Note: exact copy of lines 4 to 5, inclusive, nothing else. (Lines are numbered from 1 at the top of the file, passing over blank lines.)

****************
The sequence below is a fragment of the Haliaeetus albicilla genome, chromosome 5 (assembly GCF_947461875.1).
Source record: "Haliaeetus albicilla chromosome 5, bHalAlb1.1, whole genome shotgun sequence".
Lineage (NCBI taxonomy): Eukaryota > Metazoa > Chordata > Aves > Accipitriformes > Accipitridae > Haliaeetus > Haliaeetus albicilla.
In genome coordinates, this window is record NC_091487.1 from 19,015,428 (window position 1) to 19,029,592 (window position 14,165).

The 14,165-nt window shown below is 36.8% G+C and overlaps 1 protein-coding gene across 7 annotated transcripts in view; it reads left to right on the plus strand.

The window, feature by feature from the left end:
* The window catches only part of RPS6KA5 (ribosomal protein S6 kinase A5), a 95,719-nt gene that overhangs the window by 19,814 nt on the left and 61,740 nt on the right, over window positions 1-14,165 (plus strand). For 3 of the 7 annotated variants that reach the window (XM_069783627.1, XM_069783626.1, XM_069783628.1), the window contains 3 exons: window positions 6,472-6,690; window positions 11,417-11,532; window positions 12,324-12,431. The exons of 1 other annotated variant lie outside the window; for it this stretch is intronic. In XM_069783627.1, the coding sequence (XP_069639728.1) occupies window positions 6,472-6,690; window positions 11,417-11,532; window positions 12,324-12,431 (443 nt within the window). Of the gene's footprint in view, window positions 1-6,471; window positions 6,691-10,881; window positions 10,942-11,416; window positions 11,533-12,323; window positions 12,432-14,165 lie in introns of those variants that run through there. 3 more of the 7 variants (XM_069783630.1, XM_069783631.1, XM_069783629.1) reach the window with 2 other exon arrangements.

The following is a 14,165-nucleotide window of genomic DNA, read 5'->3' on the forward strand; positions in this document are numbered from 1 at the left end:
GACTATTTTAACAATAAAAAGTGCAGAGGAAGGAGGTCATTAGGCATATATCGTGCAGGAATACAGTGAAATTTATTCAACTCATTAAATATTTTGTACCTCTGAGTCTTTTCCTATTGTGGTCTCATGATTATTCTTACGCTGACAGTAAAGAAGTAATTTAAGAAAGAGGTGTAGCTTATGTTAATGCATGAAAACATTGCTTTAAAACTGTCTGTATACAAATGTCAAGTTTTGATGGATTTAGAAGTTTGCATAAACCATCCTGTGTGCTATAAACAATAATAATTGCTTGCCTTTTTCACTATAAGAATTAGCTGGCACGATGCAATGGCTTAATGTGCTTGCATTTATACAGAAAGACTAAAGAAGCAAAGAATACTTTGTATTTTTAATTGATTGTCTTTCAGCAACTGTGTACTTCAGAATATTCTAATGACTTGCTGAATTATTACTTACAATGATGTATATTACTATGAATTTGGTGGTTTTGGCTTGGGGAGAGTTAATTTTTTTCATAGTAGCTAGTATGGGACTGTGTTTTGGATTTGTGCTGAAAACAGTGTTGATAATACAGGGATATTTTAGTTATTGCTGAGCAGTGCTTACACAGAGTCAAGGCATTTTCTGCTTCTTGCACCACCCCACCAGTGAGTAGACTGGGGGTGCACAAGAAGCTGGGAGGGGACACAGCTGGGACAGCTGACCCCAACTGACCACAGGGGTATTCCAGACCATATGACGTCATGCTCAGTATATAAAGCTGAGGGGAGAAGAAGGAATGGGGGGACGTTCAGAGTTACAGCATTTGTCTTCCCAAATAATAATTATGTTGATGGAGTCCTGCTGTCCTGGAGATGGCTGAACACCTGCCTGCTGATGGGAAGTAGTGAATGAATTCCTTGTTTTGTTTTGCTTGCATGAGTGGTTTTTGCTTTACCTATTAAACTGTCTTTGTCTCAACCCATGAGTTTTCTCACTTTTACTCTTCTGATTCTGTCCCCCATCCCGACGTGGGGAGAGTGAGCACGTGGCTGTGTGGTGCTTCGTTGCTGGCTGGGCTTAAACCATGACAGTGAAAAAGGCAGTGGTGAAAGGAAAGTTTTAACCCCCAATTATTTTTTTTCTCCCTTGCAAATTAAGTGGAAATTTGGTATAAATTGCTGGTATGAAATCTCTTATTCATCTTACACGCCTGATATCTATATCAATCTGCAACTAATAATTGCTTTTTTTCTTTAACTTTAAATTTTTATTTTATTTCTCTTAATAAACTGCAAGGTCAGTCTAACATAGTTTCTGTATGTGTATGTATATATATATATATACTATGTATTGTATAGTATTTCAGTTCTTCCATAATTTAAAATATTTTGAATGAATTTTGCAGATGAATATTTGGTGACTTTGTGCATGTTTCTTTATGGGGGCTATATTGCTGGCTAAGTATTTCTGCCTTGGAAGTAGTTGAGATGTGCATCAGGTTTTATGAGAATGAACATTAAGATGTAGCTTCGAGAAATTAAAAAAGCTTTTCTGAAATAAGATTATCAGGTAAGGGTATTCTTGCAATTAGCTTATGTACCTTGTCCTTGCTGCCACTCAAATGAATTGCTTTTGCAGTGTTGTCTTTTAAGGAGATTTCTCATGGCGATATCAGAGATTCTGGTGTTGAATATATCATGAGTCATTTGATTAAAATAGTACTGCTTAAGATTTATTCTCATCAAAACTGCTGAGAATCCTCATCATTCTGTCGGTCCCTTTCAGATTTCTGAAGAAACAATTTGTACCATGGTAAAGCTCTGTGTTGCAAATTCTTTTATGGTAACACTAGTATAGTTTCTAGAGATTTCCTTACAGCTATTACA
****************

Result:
In genome coordinates, this window is record NC_091487.1 from 19,015,428 (window position 1) to 19,029,592 (window position 14,165).

The 14,165-nt window shown below is 36.8% G+C and overlaps 1 protein-coding gene across 7 annotated transcripts in view; it reads left to right on the plus strand.